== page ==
Raised in Colac now living in England, Allan wanted to see his home town for probably the last time.
Allan Neul Wallace was born and raised in Colac. the son of Nuel Woolvett Wallace and Alice Gertrude Louisa Hamlyn. He currently lives in England.
Alan is unwell and decided to take a nostalgic visit to his home town. He wanted to walk down the main street, visit Lake Colac, the Colac Railway Station, both of the schools he attended – Colac High School and Colac State School, the old saleyards (now Woolworths), the Colac Hospital where he was born and the Methodist Church, now Quinns Funerals.
We were fortunate that he decided to call into the History Centre during his visit and and share some family history and some childhood memories.
The Wallace family owned two houses side by side in Murray Street East – No 41, a brick house and No 43 a grey weatherboard house which was on the corner of Polwarth and Murray Street. We asked Allan if the homes had names and he believed they did, but he wasn’t able to remember them.
The houses were very conveniently situated opposite the Esso Service Station which was owned by Allan’s father, Neul Wallace.There is now a car-wash on the site where the service station once stood.
The grey weatherboard house was built in the early 1900s by Allan’s grandfather, George Andrew Clarke Wallace, and the brick house was built years later by his father. Before the brick house was built, there was a Chinese man living on the block. Allan remembers that he had a wooden shed and a well.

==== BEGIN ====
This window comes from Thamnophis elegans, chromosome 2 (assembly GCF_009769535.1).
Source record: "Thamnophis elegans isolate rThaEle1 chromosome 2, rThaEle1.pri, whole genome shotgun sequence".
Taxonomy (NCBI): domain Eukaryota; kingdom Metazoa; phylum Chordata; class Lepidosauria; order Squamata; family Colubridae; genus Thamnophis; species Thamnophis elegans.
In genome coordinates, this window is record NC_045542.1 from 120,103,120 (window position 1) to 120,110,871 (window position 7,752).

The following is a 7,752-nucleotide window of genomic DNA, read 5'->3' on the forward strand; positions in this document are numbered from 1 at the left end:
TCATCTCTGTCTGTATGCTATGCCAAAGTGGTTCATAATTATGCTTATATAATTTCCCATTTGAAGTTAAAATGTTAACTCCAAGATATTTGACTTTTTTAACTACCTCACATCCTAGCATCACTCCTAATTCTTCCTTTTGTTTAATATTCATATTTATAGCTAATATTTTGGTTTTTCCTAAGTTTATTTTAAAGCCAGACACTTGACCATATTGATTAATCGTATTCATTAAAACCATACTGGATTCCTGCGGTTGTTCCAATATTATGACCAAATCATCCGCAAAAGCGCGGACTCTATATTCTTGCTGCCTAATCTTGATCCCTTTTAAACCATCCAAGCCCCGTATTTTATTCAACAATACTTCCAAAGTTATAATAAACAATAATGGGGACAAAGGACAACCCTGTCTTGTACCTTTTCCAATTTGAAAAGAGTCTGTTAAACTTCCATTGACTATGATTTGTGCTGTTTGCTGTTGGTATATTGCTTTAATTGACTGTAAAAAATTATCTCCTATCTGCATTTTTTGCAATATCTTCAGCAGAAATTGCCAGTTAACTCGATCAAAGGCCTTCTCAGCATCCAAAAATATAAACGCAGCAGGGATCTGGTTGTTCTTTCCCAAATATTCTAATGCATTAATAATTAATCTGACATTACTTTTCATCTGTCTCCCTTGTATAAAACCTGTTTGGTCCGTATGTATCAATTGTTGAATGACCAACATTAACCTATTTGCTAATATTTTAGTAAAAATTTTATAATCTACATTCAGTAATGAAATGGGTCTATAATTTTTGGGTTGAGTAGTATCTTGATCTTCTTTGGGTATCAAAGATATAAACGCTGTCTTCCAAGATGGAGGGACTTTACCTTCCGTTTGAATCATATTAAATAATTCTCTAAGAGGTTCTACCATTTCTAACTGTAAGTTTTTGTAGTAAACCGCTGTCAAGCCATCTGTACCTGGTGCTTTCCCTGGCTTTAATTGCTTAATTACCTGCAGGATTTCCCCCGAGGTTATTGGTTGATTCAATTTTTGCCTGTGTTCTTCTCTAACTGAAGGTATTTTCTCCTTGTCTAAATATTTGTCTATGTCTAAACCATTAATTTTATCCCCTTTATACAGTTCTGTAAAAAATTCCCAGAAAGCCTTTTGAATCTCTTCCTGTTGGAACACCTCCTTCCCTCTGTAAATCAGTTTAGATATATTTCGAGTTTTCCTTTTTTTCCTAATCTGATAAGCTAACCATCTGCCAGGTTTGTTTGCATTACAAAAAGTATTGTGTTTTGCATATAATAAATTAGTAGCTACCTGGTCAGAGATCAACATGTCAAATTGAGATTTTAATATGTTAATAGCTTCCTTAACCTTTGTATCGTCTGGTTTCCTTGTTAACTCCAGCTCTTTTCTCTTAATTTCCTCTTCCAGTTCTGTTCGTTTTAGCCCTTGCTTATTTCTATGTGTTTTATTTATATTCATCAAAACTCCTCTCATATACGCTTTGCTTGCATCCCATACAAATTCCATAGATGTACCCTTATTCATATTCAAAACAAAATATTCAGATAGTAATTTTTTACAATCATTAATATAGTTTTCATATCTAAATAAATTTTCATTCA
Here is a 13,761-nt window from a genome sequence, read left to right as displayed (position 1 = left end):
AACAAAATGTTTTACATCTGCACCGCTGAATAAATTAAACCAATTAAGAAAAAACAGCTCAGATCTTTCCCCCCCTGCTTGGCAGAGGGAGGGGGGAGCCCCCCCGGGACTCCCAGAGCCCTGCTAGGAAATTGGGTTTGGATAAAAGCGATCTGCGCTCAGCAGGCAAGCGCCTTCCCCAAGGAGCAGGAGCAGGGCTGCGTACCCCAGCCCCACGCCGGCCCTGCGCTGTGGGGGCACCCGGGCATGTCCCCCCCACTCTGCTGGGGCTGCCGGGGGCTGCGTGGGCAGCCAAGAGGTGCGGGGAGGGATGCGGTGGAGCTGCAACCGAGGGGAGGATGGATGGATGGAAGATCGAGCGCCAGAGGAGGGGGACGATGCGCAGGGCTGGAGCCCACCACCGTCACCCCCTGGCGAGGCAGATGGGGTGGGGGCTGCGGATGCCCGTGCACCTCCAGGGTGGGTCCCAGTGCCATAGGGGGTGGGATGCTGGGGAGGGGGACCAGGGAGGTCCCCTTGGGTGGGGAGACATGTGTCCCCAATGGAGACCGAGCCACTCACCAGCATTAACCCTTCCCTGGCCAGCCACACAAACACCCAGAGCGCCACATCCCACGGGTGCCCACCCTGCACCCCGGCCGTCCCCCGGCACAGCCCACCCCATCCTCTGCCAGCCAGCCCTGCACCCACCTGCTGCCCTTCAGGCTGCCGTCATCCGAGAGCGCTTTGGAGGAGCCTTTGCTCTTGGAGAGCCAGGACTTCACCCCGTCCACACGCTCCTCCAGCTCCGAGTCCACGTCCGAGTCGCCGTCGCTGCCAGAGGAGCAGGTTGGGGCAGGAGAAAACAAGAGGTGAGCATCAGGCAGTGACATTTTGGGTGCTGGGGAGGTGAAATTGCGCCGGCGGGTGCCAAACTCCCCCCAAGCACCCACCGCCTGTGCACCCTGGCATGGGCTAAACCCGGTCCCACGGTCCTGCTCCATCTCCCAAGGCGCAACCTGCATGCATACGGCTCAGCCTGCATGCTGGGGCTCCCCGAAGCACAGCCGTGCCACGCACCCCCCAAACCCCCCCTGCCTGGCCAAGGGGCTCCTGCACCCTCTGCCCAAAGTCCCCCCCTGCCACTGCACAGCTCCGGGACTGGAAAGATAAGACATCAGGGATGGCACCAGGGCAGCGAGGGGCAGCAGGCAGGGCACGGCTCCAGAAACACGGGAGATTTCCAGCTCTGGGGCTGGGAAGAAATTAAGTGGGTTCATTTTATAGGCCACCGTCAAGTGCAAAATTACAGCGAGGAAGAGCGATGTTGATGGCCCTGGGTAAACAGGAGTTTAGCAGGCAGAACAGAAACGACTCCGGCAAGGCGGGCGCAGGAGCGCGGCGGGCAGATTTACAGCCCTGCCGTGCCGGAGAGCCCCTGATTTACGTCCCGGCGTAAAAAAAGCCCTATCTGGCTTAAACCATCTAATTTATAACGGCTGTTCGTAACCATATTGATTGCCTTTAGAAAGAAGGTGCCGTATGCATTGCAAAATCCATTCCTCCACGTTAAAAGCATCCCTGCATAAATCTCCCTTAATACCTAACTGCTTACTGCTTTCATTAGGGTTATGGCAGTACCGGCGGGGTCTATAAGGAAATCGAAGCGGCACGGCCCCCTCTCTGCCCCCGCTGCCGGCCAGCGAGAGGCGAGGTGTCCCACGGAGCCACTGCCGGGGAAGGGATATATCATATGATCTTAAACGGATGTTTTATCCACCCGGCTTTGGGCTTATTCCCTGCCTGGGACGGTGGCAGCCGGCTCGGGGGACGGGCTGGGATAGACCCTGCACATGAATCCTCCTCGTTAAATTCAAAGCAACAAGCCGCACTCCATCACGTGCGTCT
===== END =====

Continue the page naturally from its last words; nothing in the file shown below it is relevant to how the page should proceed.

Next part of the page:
When Allan’s father bought the land, he found lots of corks under the floor boards of the wooden shed, seemingly confirming the rumours about “hooch” being sold there and that his neighbour had owned and operated his own still.
Both properties extended through to Lyons Street. There was room for chickens and even 2 cows, which were kept right through the war, along with plenty of room for growing vegetables.
Allan and his siblings attended Colac State School and Colac High School. Before them, Allan’s father had also attended the High School which was called Colac Agricultural High School at the time. His family also attended the Methodist Church.
Photographs: The original Colac State School, The Colac Agricultural High School and The Methodist Church
When his was young, Allan’s unmarried aunt lived in the grey wooden house next door and the boys would jump over the fence and go into her garden. She would sing out to them not to do that because “I am not making wooden legs today”. Allan laughed as he said that they grew up thinking his aunt made wooden legs for a living.
She also often complained to his mother that the boys were “trampling all over her garden”, but as Allan remembers it, the garden seemed to be full of knee high weeds. Sadly his aunt died in 1969 after being hit by a milk truck.
Both of Alan’s parents, Nuel Woolvett Wallace and Alice Gertrude Louisa Hamlyn, and all four of his grandparents – George Andrew Clarke Wallace and Alice McCoombe; Aaron Hamlyn and Sarah Ann Coombs are buried in the Colac Cemetery, an enduring link for the families to Colac.
We were pleased to be able to show Allan this photograph of his father which he had never seen. It is an Apex dinner and Neul Wallace is seated third from the left.
It was lovely to meet Allan and talk about his family and his memories of his childhood in the town. We hope that he enjoyed his trip down memory lane.